Climate change is upon us, is increasingly affecting weather patterns around the world, and if the World Bank report is correct, in the short-term – between now and 2030, there is little that can be done to reduce it. The only option for developing countries over the next 15 years or so, it says, is to “reduce vulnerability through both targeted adaptation investments and improved socioeconomic conditions”.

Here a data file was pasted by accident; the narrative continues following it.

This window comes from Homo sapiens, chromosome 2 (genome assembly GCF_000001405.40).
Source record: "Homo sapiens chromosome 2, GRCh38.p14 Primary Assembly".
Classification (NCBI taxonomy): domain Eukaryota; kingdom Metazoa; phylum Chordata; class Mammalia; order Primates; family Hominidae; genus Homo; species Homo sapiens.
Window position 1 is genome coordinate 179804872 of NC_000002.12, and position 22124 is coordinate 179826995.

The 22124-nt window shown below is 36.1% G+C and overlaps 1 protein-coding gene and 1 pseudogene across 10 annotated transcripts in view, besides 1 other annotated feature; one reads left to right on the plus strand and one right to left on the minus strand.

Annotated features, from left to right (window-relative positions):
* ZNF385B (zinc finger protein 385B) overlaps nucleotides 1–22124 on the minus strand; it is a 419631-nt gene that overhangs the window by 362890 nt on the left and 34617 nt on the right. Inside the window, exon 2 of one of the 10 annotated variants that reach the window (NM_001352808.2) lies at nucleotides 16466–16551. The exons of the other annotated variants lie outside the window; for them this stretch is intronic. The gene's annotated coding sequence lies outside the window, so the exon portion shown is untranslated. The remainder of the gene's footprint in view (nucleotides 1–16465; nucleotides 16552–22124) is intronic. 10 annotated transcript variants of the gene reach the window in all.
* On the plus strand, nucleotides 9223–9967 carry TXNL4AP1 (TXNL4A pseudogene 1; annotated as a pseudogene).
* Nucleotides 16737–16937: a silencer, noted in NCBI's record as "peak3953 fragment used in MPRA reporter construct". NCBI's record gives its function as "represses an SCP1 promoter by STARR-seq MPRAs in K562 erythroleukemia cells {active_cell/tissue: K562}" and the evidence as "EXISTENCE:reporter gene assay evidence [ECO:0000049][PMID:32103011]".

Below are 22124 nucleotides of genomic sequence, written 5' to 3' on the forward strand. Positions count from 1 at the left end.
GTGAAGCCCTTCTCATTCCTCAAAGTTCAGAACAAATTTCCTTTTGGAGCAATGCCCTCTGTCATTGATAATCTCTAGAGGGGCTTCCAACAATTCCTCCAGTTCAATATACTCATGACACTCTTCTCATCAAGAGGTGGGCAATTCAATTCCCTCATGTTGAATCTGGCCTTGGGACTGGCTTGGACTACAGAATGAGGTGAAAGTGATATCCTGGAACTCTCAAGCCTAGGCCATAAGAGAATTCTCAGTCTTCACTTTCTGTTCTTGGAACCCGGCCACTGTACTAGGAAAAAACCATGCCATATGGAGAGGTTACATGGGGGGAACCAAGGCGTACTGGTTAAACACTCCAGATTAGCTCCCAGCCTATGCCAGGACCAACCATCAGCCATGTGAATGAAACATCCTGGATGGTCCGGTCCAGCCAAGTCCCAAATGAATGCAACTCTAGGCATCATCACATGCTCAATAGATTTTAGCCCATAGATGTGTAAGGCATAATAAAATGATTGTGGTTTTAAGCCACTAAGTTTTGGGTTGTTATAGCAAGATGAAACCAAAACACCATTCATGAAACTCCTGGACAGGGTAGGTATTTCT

There is an alternative way to “reduce vulnerability” for the poorest people in the world, and that is by the rich nations sharing what they have, and what the Earth provides more equitably among everyone. Building sharing into the socio-economic model that determines peoples lives; sharing the food and water, the knowledge, skills, information and materials, technology and ideas, so that those with nothing do not suffer the most as a result of our collective poisoning of the world – contamination by the industrialised nations of the world, which has caused the greatest crisis humanity has faced and is already tearing at the lives of millions of the most disadvantaged.